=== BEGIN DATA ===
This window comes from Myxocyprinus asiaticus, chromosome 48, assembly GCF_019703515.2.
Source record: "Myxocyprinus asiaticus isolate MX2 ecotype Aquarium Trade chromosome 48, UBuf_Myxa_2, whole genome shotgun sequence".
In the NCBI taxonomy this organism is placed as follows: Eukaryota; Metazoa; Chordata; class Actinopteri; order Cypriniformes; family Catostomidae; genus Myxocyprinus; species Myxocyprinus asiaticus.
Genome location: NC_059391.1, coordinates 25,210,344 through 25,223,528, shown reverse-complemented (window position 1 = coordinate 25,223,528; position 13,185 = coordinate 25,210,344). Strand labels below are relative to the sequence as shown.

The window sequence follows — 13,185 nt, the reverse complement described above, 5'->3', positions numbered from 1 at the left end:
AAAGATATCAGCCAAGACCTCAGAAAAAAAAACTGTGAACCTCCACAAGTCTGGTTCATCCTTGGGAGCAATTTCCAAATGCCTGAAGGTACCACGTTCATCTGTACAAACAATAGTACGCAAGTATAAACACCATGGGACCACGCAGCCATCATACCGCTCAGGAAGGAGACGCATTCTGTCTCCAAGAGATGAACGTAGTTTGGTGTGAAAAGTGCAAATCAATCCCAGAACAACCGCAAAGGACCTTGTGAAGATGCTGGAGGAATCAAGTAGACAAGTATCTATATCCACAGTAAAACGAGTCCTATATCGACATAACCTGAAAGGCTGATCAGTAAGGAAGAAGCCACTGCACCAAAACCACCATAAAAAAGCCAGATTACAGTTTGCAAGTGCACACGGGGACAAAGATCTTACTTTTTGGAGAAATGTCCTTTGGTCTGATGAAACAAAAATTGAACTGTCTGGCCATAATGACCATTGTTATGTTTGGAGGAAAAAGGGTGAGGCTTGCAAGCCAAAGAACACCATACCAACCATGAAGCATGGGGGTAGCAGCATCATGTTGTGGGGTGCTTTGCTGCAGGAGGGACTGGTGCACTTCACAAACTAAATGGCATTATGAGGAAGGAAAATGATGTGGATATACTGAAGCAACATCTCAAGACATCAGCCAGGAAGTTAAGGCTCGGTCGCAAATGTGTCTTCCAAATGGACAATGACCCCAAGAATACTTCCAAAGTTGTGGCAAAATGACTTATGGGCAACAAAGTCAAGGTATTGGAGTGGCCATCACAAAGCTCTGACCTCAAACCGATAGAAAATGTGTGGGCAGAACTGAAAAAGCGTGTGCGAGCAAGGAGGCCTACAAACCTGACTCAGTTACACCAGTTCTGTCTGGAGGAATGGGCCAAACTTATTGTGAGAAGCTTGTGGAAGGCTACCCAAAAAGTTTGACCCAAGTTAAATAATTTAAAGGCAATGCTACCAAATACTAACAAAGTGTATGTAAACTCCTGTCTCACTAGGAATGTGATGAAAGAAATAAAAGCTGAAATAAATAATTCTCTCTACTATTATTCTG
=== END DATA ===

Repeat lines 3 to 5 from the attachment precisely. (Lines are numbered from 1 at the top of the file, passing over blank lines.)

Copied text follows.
In the NCBI taxonomy this organism is placed as follows: Eukaryota; Metazoa; Chordata; class Actinopteri; order Cypriniformes; family Catostomidae; genus Myxocyprinus; species Myxocyprinus asiaticus.
Genome location: NC_059391.1, coordinates 25,210,344 through 25,223,528, shown reverse-complemented (window position 1 = coordinate 25,223,528; position 13,185 = coordinate 25,210,344). Strand labels below are relative to the sequence as shown.

The window sequence follows — 13,185 nt, the reverse complement described above, 5'->3', positions numbered from 1 at the left end: